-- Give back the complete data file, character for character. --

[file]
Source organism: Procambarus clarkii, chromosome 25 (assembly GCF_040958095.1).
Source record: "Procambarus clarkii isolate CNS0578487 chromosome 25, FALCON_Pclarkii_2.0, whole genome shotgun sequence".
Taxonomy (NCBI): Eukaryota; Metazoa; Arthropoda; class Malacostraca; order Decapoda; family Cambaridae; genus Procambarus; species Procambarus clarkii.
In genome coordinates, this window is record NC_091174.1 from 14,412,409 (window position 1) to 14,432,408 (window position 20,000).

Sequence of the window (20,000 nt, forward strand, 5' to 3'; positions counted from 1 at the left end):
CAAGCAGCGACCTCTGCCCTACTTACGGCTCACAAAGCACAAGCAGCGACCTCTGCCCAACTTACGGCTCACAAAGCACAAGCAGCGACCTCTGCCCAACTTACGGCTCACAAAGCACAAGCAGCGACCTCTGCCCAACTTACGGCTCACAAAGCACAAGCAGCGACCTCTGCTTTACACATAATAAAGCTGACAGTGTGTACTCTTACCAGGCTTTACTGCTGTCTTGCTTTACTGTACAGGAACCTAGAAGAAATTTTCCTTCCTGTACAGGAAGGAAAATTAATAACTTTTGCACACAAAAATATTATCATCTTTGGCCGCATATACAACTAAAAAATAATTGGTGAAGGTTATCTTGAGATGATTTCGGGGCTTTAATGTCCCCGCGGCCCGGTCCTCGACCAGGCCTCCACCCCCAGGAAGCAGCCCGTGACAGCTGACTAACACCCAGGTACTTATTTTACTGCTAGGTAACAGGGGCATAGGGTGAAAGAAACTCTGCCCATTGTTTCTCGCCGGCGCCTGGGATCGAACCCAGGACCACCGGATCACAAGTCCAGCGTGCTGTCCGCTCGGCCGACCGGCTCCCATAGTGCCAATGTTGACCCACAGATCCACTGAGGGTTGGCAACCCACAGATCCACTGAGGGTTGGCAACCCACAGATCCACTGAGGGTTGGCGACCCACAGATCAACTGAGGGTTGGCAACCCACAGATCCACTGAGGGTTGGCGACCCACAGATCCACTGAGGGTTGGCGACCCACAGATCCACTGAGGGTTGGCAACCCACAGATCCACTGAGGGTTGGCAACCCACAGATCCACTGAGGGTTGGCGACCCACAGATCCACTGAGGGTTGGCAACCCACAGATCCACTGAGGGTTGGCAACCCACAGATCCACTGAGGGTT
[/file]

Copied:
Source organism: Procambarus clarkii, chromosome 25 (assembly GCF_040958095.1).
Source record: "Procambarus clarkii isolate CNS0578487 chromosome 25, FALCON_Pclarkii_2.0, whole genome shotgun sequence".
Taxonomy (NCBI): Eukaryota; Metazoa; Arthropoda; class Malacostraca; order Decapoda; family Cambaridae; genus Procambarus; species Procambarus clarkii.
In genome coordinates, this window is record NC_091174.1 from 14,412,409 (window position 1) to 14,432,408 (window position 20,000).

Sequence of the window (20,000 nt, forward strand, 5' to 3'; positions counted from 1 at the left end):
CAAGCAGCGACCTCTGCCCTACTTACGGCTCACAAAGCACAAGCAGCGACCTCTGCCCAACTTACGGCTCACAAAGCACAAGCAGCGACCTCTGCCCAACTTACGGCTCACAAAGCACAAGCAGCGACCTCTGCCCAACTTACGGCTCACAAAGCACAAGCAGCGACCTCTGCTTTACACATAATAAAGCTGACAGTGTGTACTCTTACCAGGCTTTACTGCTGTCTTGCTTTACTGTACAGGAACCTAGAAGAAATTTTCCTTCCTGTACAGGAAGGAAAATTAATAACTTTTGCACACAAAAATATTATCATCTTTGGCCGCATATACAACTAAAAAATAATTGGTGAAGGTTATCTTGAGATGATTTCGGGGCTTTAATGTCCCCGCGGCCCGGTCCTCGACCAGGCCTCCACCCCCAGGAAGCAGCCCGTGACAGCTGACTAACACCCAGGTACTTATTTTACTGCTAGGTAACAGGGGCATAGGGTGAAAGAAACTCTGCCCATTGTTTCTCGCCGGCGCCTGGGATCGAACCCAGGACCACCGGATCACAAGTCCAGCGTGCTGTCCGCTCGGCCGACCGGCTCCCATAGTGCCAATGTTGACCCACAGATCCACTGAGGGTTGGCAACCCACAGATCCACTGAGGGTTGGCAACCCACAGATCCACTGAGGGTTGGCGACCCACAGATCAACTGAGGGTTGGCAACCCACAGATCCACTGAGGGTTGGCGACCCACAGATCCACTGAGGGTTGGCGACCCACAGATCCACTGAGGGTTGGCAACCCACAGATCCACTGAGGGTTGGCAACCCACAGATCCACTGAGGGTTGGCGACCCACAGATCCACTGAGGGTTGGCAACCCACAGATCCACTGAGGGTTGGCAACCCACAGATCCACTGAGGGTT